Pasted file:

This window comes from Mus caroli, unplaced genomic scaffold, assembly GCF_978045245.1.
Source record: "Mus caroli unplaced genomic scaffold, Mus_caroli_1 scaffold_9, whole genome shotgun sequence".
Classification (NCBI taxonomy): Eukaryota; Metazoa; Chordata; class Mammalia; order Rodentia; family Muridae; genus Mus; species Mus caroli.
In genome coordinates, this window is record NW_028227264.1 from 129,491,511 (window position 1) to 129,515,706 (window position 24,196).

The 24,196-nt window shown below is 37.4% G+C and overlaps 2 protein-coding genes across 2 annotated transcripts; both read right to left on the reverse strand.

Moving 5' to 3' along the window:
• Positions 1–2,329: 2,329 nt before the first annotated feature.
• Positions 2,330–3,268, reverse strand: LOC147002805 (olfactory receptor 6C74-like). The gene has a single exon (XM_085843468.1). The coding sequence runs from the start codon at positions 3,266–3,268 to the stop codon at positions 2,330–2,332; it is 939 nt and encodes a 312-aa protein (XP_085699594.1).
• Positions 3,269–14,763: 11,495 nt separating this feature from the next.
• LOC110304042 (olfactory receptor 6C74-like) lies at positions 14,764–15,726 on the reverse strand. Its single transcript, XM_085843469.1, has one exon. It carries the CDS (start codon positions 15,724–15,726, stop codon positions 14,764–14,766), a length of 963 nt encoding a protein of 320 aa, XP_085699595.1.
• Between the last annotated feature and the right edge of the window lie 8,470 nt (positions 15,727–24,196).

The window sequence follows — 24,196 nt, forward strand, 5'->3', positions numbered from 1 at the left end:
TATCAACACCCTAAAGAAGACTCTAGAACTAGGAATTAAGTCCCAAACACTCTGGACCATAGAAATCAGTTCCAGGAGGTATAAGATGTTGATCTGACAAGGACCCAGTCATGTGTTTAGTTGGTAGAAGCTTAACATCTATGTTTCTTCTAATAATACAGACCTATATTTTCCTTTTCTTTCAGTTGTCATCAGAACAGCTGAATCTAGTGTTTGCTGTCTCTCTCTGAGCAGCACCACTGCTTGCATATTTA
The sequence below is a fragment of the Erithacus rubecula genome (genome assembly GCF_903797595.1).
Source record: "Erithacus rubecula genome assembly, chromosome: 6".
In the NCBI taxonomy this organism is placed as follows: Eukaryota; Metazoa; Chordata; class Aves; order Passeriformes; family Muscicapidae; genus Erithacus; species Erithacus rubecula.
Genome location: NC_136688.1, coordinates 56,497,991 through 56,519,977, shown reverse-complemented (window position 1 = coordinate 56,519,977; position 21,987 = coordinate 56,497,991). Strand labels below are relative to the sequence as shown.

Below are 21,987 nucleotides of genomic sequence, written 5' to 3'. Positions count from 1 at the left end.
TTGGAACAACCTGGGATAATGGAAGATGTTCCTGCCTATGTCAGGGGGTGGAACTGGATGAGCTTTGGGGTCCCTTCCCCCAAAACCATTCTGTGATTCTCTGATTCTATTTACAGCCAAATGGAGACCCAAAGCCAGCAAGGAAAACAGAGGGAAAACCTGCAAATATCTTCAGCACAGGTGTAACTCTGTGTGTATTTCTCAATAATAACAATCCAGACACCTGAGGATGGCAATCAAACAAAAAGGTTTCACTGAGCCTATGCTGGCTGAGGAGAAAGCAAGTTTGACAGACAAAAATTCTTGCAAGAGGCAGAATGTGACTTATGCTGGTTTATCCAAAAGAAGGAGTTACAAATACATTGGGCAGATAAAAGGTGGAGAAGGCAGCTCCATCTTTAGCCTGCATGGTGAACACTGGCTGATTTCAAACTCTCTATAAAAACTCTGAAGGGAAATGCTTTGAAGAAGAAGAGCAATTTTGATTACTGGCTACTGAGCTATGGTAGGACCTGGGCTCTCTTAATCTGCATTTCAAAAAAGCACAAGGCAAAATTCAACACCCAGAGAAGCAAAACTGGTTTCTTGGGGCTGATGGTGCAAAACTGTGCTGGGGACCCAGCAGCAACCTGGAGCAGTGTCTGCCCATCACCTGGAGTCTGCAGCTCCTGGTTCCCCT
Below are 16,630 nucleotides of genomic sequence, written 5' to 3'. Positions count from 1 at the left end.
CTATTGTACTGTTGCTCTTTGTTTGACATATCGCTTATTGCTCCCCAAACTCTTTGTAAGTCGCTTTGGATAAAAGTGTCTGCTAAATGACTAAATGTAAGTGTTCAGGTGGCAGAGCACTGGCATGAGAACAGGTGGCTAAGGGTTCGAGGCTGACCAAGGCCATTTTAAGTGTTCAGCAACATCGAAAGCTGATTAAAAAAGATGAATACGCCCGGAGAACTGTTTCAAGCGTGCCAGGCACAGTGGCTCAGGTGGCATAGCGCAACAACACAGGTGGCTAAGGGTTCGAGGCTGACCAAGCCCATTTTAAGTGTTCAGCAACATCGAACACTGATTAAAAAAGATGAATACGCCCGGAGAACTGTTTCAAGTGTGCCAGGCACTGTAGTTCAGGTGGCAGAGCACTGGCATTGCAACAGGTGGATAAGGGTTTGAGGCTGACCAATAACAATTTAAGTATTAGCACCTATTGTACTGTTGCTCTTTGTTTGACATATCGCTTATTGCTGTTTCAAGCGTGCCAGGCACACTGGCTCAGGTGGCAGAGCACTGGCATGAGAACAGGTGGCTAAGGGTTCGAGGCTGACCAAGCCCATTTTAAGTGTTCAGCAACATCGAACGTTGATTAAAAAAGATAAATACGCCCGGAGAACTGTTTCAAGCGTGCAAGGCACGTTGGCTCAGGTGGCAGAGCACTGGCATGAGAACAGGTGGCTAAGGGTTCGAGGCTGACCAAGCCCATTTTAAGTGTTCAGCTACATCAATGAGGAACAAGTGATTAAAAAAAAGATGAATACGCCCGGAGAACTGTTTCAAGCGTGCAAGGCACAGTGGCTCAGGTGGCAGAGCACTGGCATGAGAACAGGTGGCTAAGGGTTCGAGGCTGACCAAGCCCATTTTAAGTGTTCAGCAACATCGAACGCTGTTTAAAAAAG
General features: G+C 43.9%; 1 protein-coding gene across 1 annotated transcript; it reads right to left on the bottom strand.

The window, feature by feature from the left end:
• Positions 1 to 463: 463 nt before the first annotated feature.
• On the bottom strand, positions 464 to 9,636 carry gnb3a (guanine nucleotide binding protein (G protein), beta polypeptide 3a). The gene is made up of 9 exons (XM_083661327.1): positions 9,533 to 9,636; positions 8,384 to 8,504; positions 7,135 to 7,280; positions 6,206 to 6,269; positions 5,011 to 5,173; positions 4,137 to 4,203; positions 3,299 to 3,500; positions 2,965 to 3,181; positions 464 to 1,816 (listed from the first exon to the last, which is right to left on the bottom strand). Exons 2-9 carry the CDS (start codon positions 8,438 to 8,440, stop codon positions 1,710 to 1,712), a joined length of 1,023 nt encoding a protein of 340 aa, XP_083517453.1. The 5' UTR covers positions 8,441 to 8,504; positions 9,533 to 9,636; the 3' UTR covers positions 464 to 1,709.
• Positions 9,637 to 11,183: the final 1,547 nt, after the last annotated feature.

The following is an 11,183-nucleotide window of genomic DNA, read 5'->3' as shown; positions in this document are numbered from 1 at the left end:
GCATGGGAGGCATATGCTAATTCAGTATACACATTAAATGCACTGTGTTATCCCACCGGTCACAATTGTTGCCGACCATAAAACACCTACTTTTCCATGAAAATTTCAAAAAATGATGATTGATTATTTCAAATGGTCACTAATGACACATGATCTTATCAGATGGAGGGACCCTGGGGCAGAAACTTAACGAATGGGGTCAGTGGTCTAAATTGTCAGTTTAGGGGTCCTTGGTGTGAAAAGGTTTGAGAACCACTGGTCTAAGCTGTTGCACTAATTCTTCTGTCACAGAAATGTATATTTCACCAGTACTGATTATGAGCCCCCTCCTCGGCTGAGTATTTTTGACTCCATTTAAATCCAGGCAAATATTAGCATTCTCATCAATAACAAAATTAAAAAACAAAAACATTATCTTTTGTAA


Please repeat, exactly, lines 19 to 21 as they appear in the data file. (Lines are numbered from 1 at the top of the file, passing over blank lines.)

TTGGAACAACCTGGGATAATGGAAGATGTTCCTGCCTATGTCAGGGGGTGGAACTGGATGAGCTTTGGGGTCCCTTCCCCCAAAACCATTCTGTGATTCTCTGATTCTATTTACAGCCAAATGGAGACCCAAAGCCAGCAAGGAAAACAGAGGGAAAACCTGCAAATATCTTCAGCACAGGTGTAACTCTGTGTGTATTTCTCAATAATAACAATCCAGACACCTGAGGATGGCAATCAAACAAAAAGGTTTCACTGAGCCTATGCTGGCTGAGGAGAAAGCAAGTTTGACAGACAAAAATTCTTGCAAGAGGCAGAATGTGACTTATGCTGGTTTATCCAAAAGAAGGAGTTACAAATACATTGGGCAGATAAAAGGTGGAGAAGGCAGCTCCATCTTTAGCCTGCATGGTGAACACTGGCTGATTTCAAACTCTCTATAAAAACTCTGAAGGGAAATGCTTTGAAGAAGAAGAGCAATTTTGATTACTGGCTACTGAGCTATGGTAGGACCTGGGCTCTCTTAATCTGCATTTCAAAAAAGCACAAGGCAAAATTCAACACCCAGAGAAGCAAAACTGGTTTCTTGGGGCTGATGGTGCAAAACTGTGCTGGGGACCCAGCAGCAACCTGGAGCAGTGTCTGCCCATCACCTGGAGTCTGCAGCTCCTGGTTCCCCT
Below are 16,630 nucleotides of genomic sequence, written 5' to 3'. Positions count from 1 at the left end.
CTATTGTACTGTTGCTCTTTGTTTGACATATCGCTTATTGCTCCCCAAACTCTTTGTAAGTCGCTTTGGATAAAAGTGTCTGCTAAATGACTAAATGTAAGTGTTCAGGTGGCAGAGCACTGGCATGAGAACAGGTGGCTAAGGGTTCGAGGCTGACCAAGGCCATTTTAAGTGTTCAGCAACATCGAAAGCTGATTAAAAAAGATGAATACGCCCGGAGAACTGTTTCAAGCGTGCCAGGCACAGTGGCTCAGGTGGCATAGCGCAACAACACAGGTGGCTAAGGGTTCGAGGCTGACCAAGCCCATTTTAAGTGTTCAGCAACATCGAACACTGATTAAAAAAGATGAATACGCCCGGAGAACTGTTTCAAGTGTGCCAGGCACTGTAGTTCAGGTGGCAGAGCACTGGCATTGCAACAGGTGGATAAGGGTTTGAGGCTGACCAATAACAATTTAAGTATTAGCACCTATTGTACTGTTGCTCTTTGTTTGACATATCGCTTATTGCTGTTTCAAGCGTGCCAGGCACACTGGCTCAGGTGGCAGAGCACTGGCATGAGAACAGGTGGCTAAGGGTTCGAGGCTGACCAAGCCCATTTTAAGTGTTCAGCAACATCGAACGTTGATTAAAAAAGATAAATACGCCCGGAGAACTGTTTCAAGCGTGCAAGGCACGTTGGCTCAGGTGGCAGAGCACTGGCATGAGAACAGGTGGCTAAGGGTTCGAGGCTGACCAAGCCCATTTTAAGTGTTCAGCTACATCAATGAGGAACAAGTGATTAAAAAAAAGATGAATACGCCCGGAGAACTGTTTCAAGCGTGCAAGGCACAGTGGCTCAGGTGGCAGAGCACTGGCATGAGAACAGGTGGCTAAGGGTTCGAGGCTGACCAAGCCCATTTTAAGTGTTCAGCAACATCGAACGCTGTTTAAAAAAG